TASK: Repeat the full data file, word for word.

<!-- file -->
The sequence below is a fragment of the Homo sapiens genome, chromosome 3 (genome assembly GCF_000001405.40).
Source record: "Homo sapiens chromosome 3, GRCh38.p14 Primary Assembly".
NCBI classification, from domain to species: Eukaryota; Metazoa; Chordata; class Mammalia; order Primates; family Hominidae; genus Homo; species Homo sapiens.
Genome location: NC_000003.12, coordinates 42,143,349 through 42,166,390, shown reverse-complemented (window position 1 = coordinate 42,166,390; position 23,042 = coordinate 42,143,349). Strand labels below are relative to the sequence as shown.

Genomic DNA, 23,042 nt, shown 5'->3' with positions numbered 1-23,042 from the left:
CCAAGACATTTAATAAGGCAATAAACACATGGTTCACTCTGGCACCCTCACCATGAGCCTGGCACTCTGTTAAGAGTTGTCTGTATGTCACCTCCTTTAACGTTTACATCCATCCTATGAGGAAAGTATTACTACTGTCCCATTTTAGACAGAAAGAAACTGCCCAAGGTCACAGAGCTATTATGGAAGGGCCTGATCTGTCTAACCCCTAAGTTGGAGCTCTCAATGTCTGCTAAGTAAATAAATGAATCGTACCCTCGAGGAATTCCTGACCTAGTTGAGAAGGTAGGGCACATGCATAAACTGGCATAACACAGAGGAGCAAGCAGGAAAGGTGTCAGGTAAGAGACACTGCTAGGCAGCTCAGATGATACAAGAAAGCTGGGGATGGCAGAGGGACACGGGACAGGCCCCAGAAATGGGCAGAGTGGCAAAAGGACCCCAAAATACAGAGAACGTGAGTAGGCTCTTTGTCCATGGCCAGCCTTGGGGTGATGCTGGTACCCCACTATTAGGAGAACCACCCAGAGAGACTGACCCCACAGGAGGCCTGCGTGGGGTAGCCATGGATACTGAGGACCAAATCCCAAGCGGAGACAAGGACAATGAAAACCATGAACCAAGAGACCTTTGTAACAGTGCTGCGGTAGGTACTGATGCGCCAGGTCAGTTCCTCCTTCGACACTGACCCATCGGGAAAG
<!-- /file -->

The sequence below is a fragment of the Homo sapiens genome, chromosome 3 (genome assembly GCF_000001405.40).
Source record: "Homo sapiens chromosome 3, GRCh38.p14 Primary Assembly".
NCBI classification, from domain to species: Eukaryota; Metazoa; Chordata; class Mammalia; order Primates; family Hominidae; genus Homo; species Homo sapiens.
Genome location: NC_000003.12, coordinates 42,143,349 through 42,166,390, shown reverse-complemented (window position 1 = coordinate 42,166,390; position 23,042 = coordinate 42,143,349). Strand labels below are relative to the sequence as shown.

Genomic DNA, 23,042 nt, shown 5'->3' with positions numbered 1-23,042 from the left:
CCAAGACATTTAATAAGGCAATAAACACATGGTTCACTCTGGCACCCTCACCATGAGCCTGGCACTCTGTTAAGAGTTGTCTGTATGTCACCTCCTTTAACGTTTACATCCATCCTATGAGGAAAGTATTACTACTGTCCCATTTTAGACAGAAAGAAACTGCCCAAGGTCACAGAGCTATTATGGAAGGGCCTGATCTGTCTAACCCCTAAGTTGGAGCTCTCAATGTCTGCTAAGTAAATAAATGAATCGTACCCTCGAGGAATTCCTGACCTAGTTGAGAAGGTAGGGCACATGCATAAACTGGCATAACACAGAGGAGCAAGCAGGAAAGGTGTCAGGTAAGAGACACTGCTAGGCAGCTCAGATGATACAAGAAAGCTGGGGATGGCAGAGGGACACGGGACAGGCCCCAGAAATGGGCAGAGTGGCAAAAGGACCCCAAAATACAGAGAACGTGAGTAGGCTCTTTGTCCATGGCCAGCCTTGGGGTGATGCTGGTACCCCACTATTAGGAGAACCACCCAGAGAGACTGACCCCACAGGAGGCCTGCGTGGGGTAGCCATGGATACTGAGGACCAAATCCCAAGCGGAGACAAGGACAATGAAAACCATGAACCAAGAGACCTTTGTAACAGTGCTGCGGTAGGTACTGATGCGCCAGGTCAGTTCCTCCTTCGACACTGACCCATCGGGAAAG